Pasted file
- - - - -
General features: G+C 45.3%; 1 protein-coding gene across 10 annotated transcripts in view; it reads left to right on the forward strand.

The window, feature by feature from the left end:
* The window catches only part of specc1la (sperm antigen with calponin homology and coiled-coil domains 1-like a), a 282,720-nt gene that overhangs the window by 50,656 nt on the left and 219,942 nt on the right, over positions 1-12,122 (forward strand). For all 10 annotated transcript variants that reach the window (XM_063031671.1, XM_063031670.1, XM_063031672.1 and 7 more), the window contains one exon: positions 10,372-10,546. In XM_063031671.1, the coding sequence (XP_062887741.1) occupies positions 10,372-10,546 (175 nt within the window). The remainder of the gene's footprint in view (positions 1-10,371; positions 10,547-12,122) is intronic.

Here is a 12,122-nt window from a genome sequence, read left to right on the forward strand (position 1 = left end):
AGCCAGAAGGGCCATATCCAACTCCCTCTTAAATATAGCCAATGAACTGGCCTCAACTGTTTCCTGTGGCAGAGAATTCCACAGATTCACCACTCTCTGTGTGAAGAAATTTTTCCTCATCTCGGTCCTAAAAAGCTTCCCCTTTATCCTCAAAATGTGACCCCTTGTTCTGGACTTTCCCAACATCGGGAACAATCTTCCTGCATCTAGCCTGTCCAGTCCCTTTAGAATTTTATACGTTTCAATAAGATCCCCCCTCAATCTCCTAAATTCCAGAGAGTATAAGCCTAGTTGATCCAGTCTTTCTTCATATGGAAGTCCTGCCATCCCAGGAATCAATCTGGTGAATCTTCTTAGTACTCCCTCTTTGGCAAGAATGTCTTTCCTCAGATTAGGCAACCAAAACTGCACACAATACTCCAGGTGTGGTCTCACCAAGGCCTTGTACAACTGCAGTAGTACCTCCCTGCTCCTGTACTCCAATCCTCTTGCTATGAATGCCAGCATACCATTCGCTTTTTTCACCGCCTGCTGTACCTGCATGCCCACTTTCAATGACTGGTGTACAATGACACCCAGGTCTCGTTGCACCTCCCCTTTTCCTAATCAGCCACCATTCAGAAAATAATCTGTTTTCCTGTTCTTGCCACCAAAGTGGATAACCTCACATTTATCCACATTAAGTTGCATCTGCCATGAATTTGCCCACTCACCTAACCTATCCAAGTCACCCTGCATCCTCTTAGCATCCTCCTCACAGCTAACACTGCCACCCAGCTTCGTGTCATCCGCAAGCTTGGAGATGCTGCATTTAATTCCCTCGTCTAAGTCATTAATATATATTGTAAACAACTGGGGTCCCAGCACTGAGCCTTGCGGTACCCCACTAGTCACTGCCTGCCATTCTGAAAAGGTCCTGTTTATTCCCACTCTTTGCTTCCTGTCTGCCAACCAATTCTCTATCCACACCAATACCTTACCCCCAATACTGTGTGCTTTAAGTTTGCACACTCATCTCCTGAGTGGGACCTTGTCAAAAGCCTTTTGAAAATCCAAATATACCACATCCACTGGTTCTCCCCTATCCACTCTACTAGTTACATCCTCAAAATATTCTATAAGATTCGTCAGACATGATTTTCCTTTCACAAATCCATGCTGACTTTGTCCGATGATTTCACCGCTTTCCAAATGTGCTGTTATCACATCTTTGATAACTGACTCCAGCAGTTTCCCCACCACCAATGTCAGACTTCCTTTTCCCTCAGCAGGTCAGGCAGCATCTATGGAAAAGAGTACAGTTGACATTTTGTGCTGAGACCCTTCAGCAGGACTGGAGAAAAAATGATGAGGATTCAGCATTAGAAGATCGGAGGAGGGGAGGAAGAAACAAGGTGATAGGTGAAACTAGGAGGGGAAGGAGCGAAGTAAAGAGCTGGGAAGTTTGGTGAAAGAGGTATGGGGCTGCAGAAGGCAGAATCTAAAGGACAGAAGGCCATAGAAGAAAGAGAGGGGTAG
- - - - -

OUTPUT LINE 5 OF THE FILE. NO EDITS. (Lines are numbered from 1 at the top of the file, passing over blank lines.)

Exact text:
AGCCAGAAGGGCCATATCCAACTCCCTCTTAAATATAGCCAATGAACTGGCCTCAACTGTTTCCTGTGGCAGAGAATTCCACAGATTCACCACTCTCTGTGTGAAGAAATTTTTCCTCATCTCGGTCCTAAAAAGCTTCCCCTTTATCCTCAAAATGTGACCCCTTGTTCTGGACTTTCCCAACATCGGGAACAATCTTCCTGCATCTAGCCTGTCCAGTCCCTTTAGAATTTTATACGTTTCAATAAGATCCCCCCTCAATCTCCTAAATTCCAGAGAGTATAAGCCTAGTTGATCCAGTCTTTCTTCATATGGAAGTCCTGCCATCCCAGGAATCAATCTGGTGAATCTTCTTAGTACTCCCTCTTTGGCAAGAATGTCTTTCCTCAGATTAGGCAACCAAAACTGCACACAATACTCCAGGTGTGGTCTCACCAAGGCCTTGTACAACTGCAGTAGTACCTCCCTGCTCCTGTACTCCAATCCTCTTGCTATGAATGCCAGCATACCATTCGCTTTTTTCACCGCCTGCTGTACCTGCATGCCCACTTTCAATGACTGGTGTACAATGACACCCAGGTCTCGTTGCACCTCCCCTTTTCCTAATCAGCCACCATTCAGAAAATAATCTGTTTTCCTGTTCTTGCCACCAAAGTGGATAACCTCACATTTATCCACATTAAGTTGCATCTGCCATGAATTTGCCCACTCACCTAACCTATCCAAGTCACCCTGCATCCTCTTAGCATCCTCCTCACAGCTAACACTGCCACCCAGCTTCGTGTCATCCGCAAGCTTGGAGATGCTGCATTTAATTCCCTCGTCTAAGTCATTAATATATATTGTAAACAACTGGGGTCCCAGCACTGAGCCTTGCGGTACCCCACTAGTCACTGCCTGCCATTCTGAAAAGGTCCTGTTTATTCCCACTCTTTGCTTCCTGTCTGCCAACCAATTCTCTATCCACACCAATACCTTACCCCCAATACTGTGTGCTTTAAGTTTGCACACTCATCTCCTGAGTGGGACCTTGTCAAAAGCCTTTTGAAAATCCAAATATACCACATCCACTGGTTCTCCCCTATCCACTCTACTAGTTACATCCTCAAAATATTCTATAAGATTCGTCAGACATGATTTTCCTTTCACAAATCCATGCTGACTTTGTCCGATGATTTCACCGCTTTCCAAATGTGCTGTTATCACATCTTTGATAACTGACTCCAGCAGTTTCCCCACCACCAATGTCAGACTTCCTTTTCCCTCAGCAGGTCAGGCAGCATCTATGGAAAAGAGTACAGTTGACATTTTGTGCTGAGACCCTTCAGCAGGACTGGAGAAAAAATGATGAGGATTCAGCATTAGAAGATCGGAGGAGGGGAGGAAGAAACAAGGTGATAGGTGAAACTAGGAGGGGAAGGAGCGAAGTAAAGAGCTGGGAAGTTTGGTGAAAGAGGTATGGGGCTGCAGAAGGCAGAATCTAAAGGACAGAAGGCCATAGAAGAAAGAGAGGGGTAG